It’s that time of the year again. The hawksbill turtles, are making their annual pilgrimage to our beaches to nest. The hawksbill nests throughout Seychelles, peaking in November and December. On Cousin Island Special Reserve, Conservation Officer Claire Waters has reported the first sighting of a female on land. More turtles are expected to arrive in October.
As numbers peak so will monitoring. The Special Reserve has one of the longest running monitoring programs, which was started in 1972 and forms a core part of the work programs. Data is collected by patrolling nesting beaches several times a day. Hawksbill turtles in Seychelles nest during the day so patrolling is during daylight. A team led by the conservation manager undertakes the huge task of recording each emergence that is made, the type of nesting activity, the track and shell measurements, the tag numbers, the position and time of laying.
Metal tags with unique identification codes, are attach to the front flippers of each nesting turtle encountered. This enables us to identify individual females returning to the beach each season.
A nesting attempt begins when a female turtle crawls out of the sea and using her front flippers drags herself up the beach and finds a suitable spot to lay. She digs a pit with her front flippers and then excavates a vertical egg chamber with her hind flippers in which she lays her eggs. Eggs can be as many as 250 and are the size of golf balls. Afterwards, she uses her hind legs to fill up the chamber with sand before returning to the sea. It will take close to sixty days for the eggs to hatch and two or more days for the baby turtles to get to the surface. They emerge as a group and head towards the sea.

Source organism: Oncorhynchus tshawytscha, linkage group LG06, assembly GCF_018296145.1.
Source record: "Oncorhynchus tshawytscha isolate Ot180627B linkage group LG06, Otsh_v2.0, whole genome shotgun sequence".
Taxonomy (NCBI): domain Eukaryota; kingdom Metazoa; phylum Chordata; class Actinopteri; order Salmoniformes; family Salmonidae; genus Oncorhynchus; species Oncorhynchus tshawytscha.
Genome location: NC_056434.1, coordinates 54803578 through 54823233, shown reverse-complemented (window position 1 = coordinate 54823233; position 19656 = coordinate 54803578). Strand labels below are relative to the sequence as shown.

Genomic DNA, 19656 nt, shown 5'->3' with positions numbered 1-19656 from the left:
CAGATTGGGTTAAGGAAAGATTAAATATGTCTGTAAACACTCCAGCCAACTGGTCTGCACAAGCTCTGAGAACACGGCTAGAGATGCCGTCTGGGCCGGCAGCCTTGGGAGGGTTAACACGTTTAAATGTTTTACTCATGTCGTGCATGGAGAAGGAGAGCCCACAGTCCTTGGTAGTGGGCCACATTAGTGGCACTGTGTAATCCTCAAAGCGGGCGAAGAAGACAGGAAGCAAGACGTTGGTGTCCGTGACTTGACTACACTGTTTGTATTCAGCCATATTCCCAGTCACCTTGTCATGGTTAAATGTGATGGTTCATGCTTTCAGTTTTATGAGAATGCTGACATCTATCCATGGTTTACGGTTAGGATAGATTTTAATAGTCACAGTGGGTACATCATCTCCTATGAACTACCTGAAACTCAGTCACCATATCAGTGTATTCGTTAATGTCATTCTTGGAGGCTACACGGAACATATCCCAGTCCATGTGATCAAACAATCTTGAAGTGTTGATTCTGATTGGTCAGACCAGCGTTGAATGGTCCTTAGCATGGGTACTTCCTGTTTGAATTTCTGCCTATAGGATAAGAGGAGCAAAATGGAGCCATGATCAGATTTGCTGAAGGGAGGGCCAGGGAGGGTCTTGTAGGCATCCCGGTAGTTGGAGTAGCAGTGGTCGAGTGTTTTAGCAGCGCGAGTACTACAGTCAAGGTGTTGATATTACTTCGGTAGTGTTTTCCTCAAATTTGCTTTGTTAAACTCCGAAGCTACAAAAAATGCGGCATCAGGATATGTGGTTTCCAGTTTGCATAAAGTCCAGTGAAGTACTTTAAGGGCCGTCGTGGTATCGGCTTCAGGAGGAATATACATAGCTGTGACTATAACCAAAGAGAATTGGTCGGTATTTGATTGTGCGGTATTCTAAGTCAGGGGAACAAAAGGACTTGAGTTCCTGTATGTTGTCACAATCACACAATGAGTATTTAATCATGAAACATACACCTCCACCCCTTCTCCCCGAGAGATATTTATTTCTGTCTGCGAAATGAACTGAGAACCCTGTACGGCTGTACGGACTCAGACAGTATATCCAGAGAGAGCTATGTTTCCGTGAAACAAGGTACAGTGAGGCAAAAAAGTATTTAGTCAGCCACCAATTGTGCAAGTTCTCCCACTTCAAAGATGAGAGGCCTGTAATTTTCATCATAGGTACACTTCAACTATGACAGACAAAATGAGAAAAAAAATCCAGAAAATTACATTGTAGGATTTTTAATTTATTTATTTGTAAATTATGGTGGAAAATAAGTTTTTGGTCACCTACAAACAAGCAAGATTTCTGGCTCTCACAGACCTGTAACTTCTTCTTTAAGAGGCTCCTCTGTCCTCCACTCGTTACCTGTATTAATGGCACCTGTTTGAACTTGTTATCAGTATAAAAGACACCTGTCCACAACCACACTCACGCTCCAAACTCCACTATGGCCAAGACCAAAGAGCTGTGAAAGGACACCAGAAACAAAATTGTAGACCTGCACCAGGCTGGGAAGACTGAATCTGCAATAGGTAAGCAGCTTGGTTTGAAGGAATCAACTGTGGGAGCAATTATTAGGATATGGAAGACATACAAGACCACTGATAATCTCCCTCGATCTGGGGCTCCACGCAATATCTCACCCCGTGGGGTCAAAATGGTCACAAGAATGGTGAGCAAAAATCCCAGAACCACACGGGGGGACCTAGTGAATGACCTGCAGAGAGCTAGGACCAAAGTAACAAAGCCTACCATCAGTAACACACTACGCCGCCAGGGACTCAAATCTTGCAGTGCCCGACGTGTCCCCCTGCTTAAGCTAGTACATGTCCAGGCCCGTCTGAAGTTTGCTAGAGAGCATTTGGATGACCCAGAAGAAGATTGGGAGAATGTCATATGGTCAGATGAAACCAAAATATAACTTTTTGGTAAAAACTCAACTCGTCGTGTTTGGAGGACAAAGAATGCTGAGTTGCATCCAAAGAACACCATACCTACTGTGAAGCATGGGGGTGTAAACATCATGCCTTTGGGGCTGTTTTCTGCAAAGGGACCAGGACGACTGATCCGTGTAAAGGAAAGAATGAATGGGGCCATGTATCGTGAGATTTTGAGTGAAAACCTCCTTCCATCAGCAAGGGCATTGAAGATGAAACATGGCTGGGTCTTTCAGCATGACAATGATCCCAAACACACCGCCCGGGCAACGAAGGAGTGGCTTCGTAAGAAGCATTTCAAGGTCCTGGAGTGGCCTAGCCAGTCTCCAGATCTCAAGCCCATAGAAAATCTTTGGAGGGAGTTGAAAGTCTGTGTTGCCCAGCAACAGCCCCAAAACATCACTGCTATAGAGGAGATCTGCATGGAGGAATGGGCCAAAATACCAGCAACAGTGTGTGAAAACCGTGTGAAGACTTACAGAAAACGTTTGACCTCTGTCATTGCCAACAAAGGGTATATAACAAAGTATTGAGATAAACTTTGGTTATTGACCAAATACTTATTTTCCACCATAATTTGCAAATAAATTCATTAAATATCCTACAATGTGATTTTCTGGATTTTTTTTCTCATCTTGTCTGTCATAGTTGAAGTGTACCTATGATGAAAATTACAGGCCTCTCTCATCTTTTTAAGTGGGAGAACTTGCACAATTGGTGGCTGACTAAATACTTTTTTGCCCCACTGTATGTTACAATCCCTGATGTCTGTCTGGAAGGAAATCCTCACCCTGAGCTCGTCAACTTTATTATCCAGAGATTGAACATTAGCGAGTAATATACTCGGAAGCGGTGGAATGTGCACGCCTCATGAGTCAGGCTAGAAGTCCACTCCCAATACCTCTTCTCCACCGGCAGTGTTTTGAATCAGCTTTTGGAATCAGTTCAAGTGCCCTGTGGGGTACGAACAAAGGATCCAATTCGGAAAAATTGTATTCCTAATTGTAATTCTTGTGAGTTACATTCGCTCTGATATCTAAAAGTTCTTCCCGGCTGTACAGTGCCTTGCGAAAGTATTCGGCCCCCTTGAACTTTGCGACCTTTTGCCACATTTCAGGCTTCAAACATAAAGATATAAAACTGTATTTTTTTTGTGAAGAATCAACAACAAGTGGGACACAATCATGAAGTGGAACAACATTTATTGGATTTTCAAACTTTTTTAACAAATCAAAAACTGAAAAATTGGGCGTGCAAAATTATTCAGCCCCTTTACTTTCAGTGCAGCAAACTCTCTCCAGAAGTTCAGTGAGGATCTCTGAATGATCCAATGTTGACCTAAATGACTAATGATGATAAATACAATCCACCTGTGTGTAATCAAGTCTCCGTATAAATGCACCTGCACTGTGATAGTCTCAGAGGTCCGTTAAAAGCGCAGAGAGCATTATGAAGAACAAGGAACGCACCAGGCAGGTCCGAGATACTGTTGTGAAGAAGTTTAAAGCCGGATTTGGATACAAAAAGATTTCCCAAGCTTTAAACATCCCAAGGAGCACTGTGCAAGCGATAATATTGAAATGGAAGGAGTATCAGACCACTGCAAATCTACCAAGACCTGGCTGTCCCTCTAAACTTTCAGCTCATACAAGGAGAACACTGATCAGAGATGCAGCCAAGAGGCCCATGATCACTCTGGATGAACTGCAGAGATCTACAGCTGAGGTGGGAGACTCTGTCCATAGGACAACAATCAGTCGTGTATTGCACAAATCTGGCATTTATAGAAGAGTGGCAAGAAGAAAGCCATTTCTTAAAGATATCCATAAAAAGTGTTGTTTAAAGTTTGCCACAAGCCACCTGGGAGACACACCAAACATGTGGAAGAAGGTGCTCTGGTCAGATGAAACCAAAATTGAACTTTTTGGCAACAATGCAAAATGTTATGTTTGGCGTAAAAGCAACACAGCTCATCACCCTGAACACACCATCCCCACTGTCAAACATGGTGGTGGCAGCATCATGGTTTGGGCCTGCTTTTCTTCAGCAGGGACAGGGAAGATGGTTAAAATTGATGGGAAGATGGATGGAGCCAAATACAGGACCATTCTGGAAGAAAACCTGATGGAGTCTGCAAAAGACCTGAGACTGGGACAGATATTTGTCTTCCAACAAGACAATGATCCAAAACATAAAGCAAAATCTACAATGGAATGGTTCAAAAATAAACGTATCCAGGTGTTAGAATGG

To get involved in turtle monitoring, you can participate in our unique program, the Conservation Boot Camp, during Hawksbill turtle nesting season (October to February). Cousin Island is the most important breeding site in the Western Indian Ocean for Hawksbill turtles. This is a busy time of data collection to add to our long-term data sets for this species. The season is therefore suited to people committed to come for 1 month and willing to work long hours. Learn more on our website. Follow this link to learn more and apply.
The hawksbill turtle still remains a critically endangered species. It is protected by Seychelles law and international treaty. Trade is banned by CITES (Convention on International Trade in Endangered Species); it is illegal to import or export turtle products, kill, capture or harass Hawksbill turtles.